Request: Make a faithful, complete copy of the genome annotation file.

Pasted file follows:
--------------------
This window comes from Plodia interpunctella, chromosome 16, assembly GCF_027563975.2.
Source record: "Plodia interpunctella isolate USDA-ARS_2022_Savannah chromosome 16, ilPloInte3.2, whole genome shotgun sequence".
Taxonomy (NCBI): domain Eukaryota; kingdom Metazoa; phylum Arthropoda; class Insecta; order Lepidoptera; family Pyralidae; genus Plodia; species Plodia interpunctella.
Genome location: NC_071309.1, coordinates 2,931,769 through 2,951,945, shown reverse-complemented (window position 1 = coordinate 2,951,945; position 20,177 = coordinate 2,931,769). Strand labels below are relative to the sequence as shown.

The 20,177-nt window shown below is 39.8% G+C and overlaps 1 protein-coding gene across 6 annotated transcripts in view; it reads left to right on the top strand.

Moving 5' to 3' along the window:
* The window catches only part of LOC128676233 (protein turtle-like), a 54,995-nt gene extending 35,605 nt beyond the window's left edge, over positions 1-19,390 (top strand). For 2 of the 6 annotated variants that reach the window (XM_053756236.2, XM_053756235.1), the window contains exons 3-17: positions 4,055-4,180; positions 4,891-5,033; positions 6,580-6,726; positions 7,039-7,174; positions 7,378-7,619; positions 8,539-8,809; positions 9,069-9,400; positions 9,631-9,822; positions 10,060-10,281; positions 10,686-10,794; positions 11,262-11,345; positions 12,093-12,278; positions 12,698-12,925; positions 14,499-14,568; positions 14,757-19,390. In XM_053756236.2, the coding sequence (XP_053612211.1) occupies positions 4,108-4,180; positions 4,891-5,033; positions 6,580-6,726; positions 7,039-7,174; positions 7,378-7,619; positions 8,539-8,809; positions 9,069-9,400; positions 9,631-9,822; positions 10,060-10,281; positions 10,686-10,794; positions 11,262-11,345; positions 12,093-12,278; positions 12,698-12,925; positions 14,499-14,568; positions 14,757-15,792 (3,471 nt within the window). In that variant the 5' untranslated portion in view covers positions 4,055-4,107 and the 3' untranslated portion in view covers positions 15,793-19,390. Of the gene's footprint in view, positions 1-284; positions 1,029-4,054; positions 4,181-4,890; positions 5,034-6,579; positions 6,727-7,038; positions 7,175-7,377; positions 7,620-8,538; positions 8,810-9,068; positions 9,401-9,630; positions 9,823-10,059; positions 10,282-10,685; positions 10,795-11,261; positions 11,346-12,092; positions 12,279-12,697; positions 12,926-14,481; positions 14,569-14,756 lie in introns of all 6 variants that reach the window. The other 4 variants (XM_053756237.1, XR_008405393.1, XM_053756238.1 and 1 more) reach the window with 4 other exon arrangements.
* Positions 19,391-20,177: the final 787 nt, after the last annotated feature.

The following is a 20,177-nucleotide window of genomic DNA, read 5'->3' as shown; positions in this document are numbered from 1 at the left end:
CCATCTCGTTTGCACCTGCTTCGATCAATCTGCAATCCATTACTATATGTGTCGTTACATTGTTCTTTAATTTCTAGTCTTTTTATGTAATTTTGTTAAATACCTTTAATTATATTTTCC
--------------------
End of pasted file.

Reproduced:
This window comes from Plodia interpunctella, chromosome 16, assembly GCF_027563975.2.
Source record: "Plodia interpunctella isolate USDA-ARS_2022_Savannah chromosome 16, ilPloInte3.2, whole genome shotgun sequence".
Taxonomy (NCBI): domain Eukaryota; kingdom Metazoa; phylum Arthropoda; class Insecta; order Lepidoptera; family Pyralidae; genus Plodia; species Plodia interpunctella.
Genome location: NC_071309.1, coordinates 2,931,769 through 2,951,945, shown reverse-complemented (window position 1 = coordinate 2,951,945; position 20,177 = coordinate 2,931,769). Strand labels below are relative to the sequence as shown.

The 20,177-nt window shown below is 39.8% G+C and overlaps 1 protein-coding gene across 6 annotated transcripts in view; it reads left to right on the top strand.

Moving 5' to 3' along the window:
* The window catches only part of LOC128676233 (protein turtle-like), a 54,995-nt gene extending 35,605 nt beyond the window's left edge, over positions 1-19,390 (top strand). For 2 of the 6 annotated variants that reach the window (XM_053756236.2, XM_053756235.1), the window contains exons 3-17: positions 4,055-4,180; positions 4,891-5,033; positions 6,580-6,726; positions 7,039-7,174; positions 7,378-7,619; positions 8,539-8,809; positions 9,069-9,400; positions 9,631-9,822; positions 10,060-10,281; positions 10,686-10,794; positions 11,262-11,345; positions 12,093-12,278; positions 12,698-12,925; positions 14,499-14,568; positions 14,757-19,390. In XM_053756236.2, the coding sequence (XP_053612211.1) occupies positions 4,108-4,180; positions 4,891-5,033; positions 6,580-6,726; positions 7,039-7,174; positions 7,378-7,619; positions 8,539-8,809; positions 9,069-9,400; positions 9,631-9,822; positions 10,060-10,281; positions 10,686-10,794; positions 11,262-11,345; positions 12,093-12,278; positions 12,698-12,925; positions 14,499-14,568; positions 14,757-15,792 (3,471 nt within the window). In that variant the 5' untranslated portion in view covers positions 4,055-4,107 and the 3' untranslated portion in view covers positions 15,793-19,390. Of the gene's footprint in view, positions 1-284; positions 1,029-4,054; positions 4,181-4,890; positions 5,034-6,579; positions 6,727-7,038; positions 7,175-7,377; positions 7,620-8,538; positions 8,810-9,068; positions 9,401-9,630; positions 9,823-10,059; positions 10,282-10,685; positions 10,795-11,261; positions 11,346-12,092; positions 12,279-12,697; positions 12,926-14,481; positions 14,569-14,756 lie in introns of all 6 variants that reach the window. The other 4 variants (XM_053756237.1, XR_008405393.1, XM_053756238.1 and 1 more) reach the window with 4 other exon arrangements.
* Positions 19,391-20,177: the final 787 nt, after the last annotated feature.

The following is a 20,177-nucleotide window of genomic DNA, read 5'->3' as shown; positions in this document are numbered from 1 at the left end:
CCATCTCGTTTGCACCTGCTTCGATCAATCTGCAATCCATTACTATATGTGTCGTTACATTGTTCTTTAATTTCTAGTCTTTTTATGTAATTTTGTTAAATACCTTTAATTATATTTTCC